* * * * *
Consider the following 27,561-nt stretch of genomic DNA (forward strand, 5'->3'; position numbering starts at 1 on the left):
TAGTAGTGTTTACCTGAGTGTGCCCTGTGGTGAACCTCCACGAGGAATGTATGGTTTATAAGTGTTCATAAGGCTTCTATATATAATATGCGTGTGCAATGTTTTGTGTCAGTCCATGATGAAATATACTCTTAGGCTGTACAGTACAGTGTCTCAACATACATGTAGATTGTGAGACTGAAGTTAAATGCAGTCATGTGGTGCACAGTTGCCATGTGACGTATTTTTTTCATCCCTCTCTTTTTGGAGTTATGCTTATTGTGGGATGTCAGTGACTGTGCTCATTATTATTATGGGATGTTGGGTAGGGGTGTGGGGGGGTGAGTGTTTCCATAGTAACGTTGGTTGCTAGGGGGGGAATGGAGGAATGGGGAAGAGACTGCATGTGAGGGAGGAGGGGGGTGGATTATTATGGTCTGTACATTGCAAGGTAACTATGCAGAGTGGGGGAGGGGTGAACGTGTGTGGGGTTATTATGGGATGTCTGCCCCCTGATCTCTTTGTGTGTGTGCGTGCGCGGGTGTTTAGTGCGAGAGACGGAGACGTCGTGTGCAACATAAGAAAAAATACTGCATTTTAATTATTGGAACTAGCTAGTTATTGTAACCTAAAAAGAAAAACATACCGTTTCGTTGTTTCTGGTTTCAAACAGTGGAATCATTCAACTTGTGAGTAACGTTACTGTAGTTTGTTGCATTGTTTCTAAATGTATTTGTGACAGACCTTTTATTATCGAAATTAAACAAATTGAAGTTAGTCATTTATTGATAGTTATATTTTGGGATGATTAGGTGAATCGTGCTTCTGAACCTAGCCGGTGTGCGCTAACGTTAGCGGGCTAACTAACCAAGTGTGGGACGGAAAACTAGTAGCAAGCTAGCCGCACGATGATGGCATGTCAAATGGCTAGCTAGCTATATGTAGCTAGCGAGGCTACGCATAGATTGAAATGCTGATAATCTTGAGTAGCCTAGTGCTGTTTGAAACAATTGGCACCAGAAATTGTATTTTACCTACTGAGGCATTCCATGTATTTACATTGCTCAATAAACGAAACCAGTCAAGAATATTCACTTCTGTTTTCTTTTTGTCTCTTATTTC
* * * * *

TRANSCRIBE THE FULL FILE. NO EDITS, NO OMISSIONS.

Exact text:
Consider the following 27,561-nt stretch of genomic DNA (forward strand, 5'->3'; position numbering starts at 1 on the left):
TAGTAGTGTTTACCTGAGTGTGCCCTGTGGTGAACCTCCACGAGGAATGTATGGTTTATAAGTGTTCATAAGGCTTCTATATATAATATGCGTGTGCAATGTTTTGTGTCAGTCCATGATGAAATATACTCTTAGGCTGTACAGTACAGTGTCTCAACATACATGTAGATTGTGAGACTGAAGTTAAATGCAGTCATGTGGTGCACAGTTGCCATGTGACGTATTTTTTTCATCCCTCTCTTTTTGGAGTTATGCTTATTGTGGGATGTCAGTGACTGTGCTCATTATTATTATGGGATGTTGGGTAGGGGTGTGGGGGGGTGAGTGTTTCCATAGTAACGTTGGTTGCTAGGGGGGGAATGGAGGAATGGGGAAGAGACTGCATGTGAGGGAGGAGGGGGGTGGATTATTATGGTCTGTACATTGCAAGGTAACTATGCAGAGTGGGGGAGGGGTGAACGTGTGTGGGGTTATTATGGGATGTCTGCCCCCTGATCTCTTTGTGTGTGTGCGTGCGCGGGTGTTTAGTGCGAGAGACGGAGACGTCGTGTGCAACATAAGAAAAAATACTGCATTTTAATTATTGGAACTAGCTAGTTATTGTAACCTAAAAAGAAAAACATACCGTTTCGTTGTTTCTGGTTTCAAACAGTGGAATCATTCAACTTGTGAGTAACGTTACTGTAGTTTGTTGCATTGTTTCTAAATGTATTTGTGACAGACCTTTTATTATCGAAATTAAACAAATTGAAGTTAGTCATTTATTGATAGTTATATTTTGGGATGATTAGGTGAATCGTGCTTCTGAACCTAGCCGGTGTGCGCTAACGTTAGCGGGCTAACTAACCAAGTGTGGGACGGAAAACTAGTAGCAAGCTAGCCGCACGATGATGGCATGTCAAATGGCTAGCTAGCTATATGTAGCTAGCGAGGCTACGCATAGATTGAAATGCTGATAATCTTGAGTAGCCTAGTGCTGTTTGAAACAATTGGCACCAGAAATTGTATTTTACCTACTGAGGCATTCCATGTATTTACATTGCTCAATAAACGAAACCAGTCAAGAATATTCACTTCTGTTTTCTTTTTGTCTCTTATTTC